CD: So I see students every day who, you know, who they’re, you know, if you looked like at a place like where I teach at Boston College, there’s just a massive, you know, migration of students from the liberal arts into the business schools, and they go into finance and technology, and they really do worship these people that you’re talking about, and they see this as a model of what their life will look, and these are people who are very oriented toward identity politics. You know, they’re a generation that is very open to-
NPS: Socially liberal, yeah.
CD: Socially liberal on all the socially liberal, you know, I can check off whether it’s racial diversity or you know, gender-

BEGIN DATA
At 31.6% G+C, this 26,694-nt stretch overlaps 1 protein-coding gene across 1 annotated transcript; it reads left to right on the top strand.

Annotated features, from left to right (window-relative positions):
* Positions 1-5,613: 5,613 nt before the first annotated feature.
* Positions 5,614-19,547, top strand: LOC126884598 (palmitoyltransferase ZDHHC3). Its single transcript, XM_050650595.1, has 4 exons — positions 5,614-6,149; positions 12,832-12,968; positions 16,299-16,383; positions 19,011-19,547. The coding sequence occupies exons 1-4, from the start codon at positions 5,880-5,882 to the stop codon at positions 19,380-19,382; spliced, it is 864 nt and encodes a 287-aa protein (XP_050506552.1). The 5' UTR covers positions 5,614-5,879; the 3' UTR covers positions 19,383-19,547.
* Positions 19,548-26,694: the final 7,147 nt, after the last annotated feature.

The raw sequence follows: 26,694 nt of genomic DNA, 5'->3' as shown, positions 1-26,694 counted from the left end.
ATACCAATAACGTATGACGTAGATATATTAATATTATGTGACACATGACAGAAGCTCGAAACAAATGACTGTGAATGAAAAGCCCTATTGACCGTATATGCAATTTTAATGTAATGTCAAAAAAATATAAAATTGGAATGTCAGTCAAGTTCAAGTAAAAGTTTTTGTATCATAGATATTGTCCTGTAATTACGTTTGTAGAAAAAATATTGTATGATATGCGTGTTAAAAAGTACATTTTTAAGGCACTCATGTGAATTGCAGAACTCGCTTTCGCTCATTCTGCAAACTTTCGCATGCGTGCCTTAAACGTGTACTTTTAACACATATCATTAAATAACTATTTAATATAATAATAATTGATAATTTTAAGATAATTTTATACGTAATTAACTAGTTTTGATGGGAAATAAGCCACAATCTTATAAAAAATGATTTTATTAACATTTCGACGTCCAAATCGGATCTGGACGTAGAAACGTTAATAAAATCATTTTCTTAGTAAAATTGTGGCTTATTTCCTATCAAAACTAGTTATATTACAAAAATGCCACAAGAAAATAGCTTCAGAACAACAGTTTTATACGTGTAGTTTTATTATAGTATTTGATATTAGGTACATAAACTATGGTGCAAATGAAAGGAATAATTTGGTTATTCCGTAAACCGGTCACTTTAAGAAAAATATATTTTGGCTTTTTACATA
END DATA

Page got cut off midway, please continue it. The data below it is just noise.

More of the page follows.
NPS: Marriage equality.
CD: … transgender acceptance and all that stuff and they really mean it, but on the other hand, they become completely … this is the danger of the kind of, quote, left politics that we talked about, or liberal politics, both where the socially liberal mentions of it get divorced from the systemic, you know, power and control.
NPS: Which I saw firsthand working for corporate Uber and working for corporate Amazon, so it … at corporate Amazon, I traveled to the UK and I traveled to California to tour delivery stations and go on last mile rides to just sort of get a feel for what the drivers on the ground are having to deal with, and as you might imagine, they are considered contractors. They’re not employees.
CD: Right, right, yes, I know.